We all know now the significance of pensions. At the request of the government Adair Turner has produced a brilliantly forensic report highlighting the scale of the financial shortfall as we retire earlier and live longer. There are only a limited number of options that will address the crisis, but we will not get Mr Turner's final verdict until safely after the election. What about the government's position on the politically challenging options? It could not be clearer. Ministers will await the next report from Mr Turner after the election.

The level of taxation and spending is unavoidably a problem for both Labour and the Conservatives as they seek European standards in public services and welfare with US levels of taxation. But the tax that will torment the winner of the next election is the Council Tax, a property tax in a country where property values fluctuate with a wild unpredictability. This is dangerous terrain. When the Conservatives abolished a property tax under Mrs Thatcher they replaced it with the poll tax, a policy that Mr Howard apologised for again last week. With a bold flourish the government commissioned a review of council tax. Its response was to commission a review of the original review. This review will report safely after the election.

On Europe, pensions and the council tax we do not know precisely what would happen if Mr Blair wins a third term. It will depend on the outcome of a referendum and the judgements delivered in post-election reviews.

On some of these policy areas Mr Howard is more precise. As part of his timetable for action he would withdraw Britain from the Social Chapter. This would plunge the European Union into something of a crisis. While it was possible to opt out of the chapter in the first place, withdrawing from it now is more complicated. But Mr Howard is looking for a battle with the EU as the opener in his attempt to recast the entire European project into an à la carte institution, countries choosing the scale of their involvement. This is a revolutionary objective, so revolutionary it is not clear how it will be achieved.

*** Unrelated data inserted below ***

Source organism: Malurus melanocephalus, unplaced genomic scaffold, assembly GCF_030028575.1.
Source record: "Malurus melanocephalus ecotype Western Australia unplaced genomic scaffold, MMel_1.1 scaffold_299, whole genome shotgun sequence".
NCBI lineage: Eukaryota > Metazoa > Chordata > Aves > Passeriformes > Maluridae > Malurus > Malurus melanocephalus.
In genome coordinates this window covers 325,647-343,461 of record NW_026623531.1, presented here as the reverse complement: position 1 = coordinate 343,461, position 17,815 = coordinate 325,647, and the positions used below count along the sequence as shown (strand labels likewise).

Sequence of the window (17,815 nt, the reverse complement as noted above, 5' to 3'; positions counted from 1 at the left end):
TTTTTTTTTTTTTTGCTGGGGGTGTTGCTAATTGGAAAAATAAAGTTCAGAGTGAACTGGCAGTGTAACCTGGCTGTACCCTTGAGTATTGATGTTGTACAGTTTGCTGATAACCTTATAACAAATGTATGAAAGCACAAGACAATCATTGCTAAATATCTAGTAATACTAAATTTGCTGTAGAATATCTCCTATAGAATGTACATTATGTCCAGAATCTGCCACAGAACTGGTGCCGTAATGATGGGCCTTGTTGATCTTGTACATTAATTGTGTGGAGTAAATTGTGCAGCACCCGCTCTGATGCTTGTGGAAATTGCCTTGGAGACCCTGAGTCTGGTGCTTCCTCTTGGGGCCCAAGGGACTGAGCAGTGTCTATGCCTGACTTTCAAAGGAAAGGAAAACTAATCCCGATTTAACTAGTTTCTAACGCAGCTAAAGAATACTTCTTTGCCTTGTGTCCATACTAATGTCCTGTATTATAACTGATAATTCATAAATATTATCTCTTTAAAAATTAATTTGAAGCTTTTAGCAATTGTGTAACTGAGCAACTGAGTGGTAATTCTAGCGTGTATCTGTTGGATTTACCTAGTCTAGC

On pensions, the Conservatives advocate linking payments to increases in wages rather than prices, a radical shift that breaks with the Thatcherite approach in the 1980s, and also challenges the Brownite targeting of poorer pensions from the late 1990s onwards. Over time the commitment is costly and a redistribution from the poor to the better off. It is not surprising that some former Social Security ministers, such as Norman Fowler, have expressed their doubts. The Conservatives have yet to declare their final policy on Council Tax, although they hint at measures to help pensioners - a commitment that would be expensive and change again the relationship between central government and local authorities.

As far as public services are concerned Mr Blair is armed with some genuinely radical ideas based partly on the principle that the role of the modern enabling state is to empower the users of public services. The details are included in the recently published five-year plans, although some of the practical implications need fleshing out. What is already evident is that Mr Howard is putting forward incomparably more radical policies, subsidising private treatments in hospitals and paying for new private schools. The use of public spending for private patients and private schools is a truly revolutionary measure, almost as revolutionary as his plans for Europe.

The dividing lines are clear, but with an unexpected twist. Mr Blair approaches the election placed firmly on the centre ground, postponing pragmatically some of the thorniest questions for another day. It is Mr Howard who is almost reckless in his pre-election radical zeal.

s.richards@independent.co.uk